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School Disruption Due to COVID-19

Like many of you, I’m closely following the news of the growing threat associated with the COVID-19 virus. Obviously, it is a difficult time for many and my primary thoughts are with those whose health or welfare are directly affected.  

During this time, education leaders are grappling with tough decisions regarding whether to close schools or suspend activities. These decisions have many wide-ranging implications, and one such implication we’re focused on at the Center is the short- and long-term impact to assessment and accountability systems. 

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Connecting Measurement, Research, and Evaluation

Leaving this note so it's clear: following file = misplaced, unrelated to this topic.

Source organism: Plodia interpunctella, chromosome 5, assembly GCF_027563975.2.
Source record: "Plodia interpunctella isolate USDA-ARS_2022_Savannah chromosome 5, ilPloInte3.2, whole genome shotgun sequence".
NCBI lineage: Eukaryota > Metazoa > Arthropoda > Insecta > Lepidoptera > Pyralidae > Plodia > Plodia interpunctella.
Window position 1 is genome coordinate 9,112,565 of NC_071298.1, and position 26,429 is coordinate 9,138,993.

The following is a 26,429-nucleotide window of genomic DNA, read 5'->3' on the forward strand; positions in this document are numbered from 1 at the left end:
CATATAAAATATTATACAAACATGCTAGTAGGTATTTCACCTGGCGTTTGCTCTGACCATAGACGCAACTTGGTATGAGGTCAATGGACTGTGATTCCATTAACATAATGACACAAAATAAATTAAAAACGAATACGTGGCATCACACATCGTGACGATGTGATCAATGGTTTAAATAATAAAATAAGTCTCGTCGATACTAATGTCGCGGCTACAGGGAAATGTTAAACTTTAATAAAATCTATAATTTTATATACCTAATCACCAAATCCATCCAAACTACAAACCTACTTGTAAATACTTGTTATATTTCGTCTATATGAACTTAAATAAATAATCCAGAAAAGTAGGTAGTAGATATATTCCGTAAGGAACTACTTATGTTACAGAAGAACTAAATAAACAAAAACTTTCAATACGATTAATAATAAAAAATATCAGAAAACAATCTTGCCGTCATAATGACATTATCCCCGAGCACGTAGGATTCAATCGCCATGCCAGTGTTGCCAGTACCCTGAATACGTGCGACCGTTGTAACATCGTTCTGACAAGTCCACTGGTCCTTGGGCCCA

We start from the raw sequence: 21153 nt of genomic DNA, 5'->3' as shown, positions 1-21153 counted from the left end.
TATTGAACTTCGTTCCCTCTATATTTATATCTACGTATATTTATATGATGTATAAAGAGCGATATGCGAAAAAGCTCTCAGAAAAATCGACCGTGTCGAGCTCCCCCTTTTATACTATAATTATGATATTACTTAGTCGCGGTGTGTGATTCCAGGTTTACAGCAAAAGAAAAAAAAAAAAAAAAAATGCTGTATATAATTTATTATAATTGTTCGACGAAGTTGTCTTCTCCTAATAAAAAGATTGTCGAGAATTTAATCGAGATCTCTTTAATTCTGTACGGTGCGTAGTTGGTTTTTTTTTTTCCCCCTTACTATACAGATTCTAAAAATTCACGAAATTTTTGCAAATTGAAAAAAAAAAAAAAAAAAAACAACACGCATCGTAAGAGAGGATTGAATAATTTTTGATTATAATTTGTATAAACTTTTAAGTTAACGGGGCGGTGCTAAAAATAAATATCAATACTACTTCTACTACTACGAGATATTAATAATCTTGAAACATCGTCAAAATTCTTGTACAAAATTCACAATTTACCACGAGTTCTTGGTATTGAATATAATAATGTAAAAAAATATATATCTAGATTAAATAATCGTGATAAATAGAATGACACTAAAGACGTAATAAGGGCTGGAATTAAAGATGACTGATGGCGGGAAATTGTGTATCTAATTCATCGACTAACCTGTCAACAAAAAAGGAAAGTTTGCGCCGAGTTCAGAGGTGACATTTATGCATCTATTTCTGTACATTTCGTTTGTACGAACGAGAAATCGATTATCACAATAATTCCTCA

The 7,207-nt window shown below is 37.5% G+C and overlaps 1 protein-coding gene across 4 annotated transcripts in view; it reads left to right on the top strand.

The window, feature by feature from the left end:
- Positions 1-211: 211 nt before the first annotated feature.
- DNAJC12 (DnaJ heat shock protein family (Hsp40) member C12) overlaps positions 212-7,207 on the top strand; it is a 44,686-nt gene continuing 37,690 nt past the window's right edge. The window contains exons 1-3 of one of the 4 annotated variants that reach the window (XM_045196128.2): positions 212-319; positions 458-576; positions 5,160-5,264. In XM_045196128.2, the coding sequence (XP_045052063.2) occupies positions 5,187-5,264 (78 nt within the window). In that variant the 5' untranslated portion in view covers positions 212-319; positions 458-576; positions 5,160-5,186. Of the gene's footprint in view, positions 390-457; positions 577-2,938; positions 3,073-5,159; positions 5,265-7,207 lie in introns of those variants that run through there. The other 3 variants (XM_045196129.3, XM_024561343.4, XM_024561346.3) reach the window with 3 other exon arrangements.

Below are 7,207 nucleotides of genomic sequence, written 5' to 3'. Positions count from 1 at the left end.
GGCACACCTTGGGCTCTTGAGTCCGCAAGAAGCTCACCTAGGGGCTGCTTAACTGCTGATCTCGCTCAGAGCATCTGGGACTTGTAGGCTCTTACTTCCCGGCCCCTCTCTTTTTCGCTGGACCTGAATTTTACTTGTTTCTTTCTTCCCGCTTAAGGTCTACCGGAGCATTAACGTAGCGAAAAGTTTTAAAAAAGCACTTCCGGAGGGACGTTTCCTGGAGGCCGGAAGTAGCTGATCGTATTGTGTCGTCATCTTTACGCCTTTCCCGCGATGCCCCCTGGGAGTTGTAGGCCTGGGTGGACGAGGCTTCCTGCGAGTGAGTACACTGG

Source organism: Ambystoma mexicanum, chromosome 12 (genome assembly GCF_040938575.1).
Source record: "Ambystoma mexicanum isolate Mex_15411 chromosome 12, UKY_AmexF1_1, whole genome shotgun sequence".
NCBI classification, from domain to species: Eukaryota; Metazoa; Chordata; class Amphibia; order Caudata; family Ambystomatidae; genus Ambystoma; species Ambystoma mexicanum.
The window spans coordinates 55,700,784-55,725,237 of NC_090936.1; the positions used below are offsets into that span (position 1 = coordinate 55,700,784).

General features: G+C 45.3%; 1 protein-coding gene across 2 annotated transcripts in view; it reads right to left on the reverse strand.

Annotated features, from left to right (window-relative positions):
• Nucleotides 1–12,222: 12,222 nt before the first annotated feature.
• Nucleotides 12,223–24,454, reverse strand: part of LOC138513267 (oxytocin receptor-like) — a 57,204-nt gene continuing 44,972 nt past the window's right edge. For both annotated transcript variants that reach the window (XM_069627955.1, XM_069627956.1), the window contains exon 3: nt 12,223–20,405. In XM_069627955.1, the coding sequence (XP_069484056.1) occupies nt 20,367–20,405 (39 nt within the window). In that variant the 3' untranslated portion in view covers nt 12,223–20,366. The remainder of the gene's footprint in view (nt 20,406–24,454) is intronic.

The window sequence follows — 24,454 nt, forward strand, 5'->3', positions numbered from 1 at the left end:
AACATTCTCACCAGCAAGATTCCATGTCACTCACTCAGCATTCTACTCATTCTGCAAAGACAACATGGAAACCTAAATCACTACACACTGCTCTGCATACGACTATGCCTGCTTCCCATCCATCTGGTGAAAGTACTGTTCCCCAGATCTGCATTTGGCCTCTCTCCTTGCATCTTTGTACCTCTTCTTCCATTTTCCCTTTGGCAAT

Last fall, Senior Associate Juan D’Brot was elected to the executive committee of the Joint Committee on Standards for Educational Evaluation, formed in 1975 as a coalition of professional associations in the United States and Canada concerned with the quality of evaluation practice. 

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School Improvement is Hard! How Can Educational Assessment and Accountability Systems Help? 

How do schools improve? More importantly, how can school improvement be sustained over time and at scale? 

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Sizing Up the Next Generation of Large-Scale State Assessment and Accountability

This is the second in a three-part series on the future of large-scale state assessment and accountability. Of course, it is impossible to know the future, but forecasts for educational assessment can be informed by examining what has shaped state assessment and accountability in the past.

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The Next Generation of State Assessment and Accountability has Already Started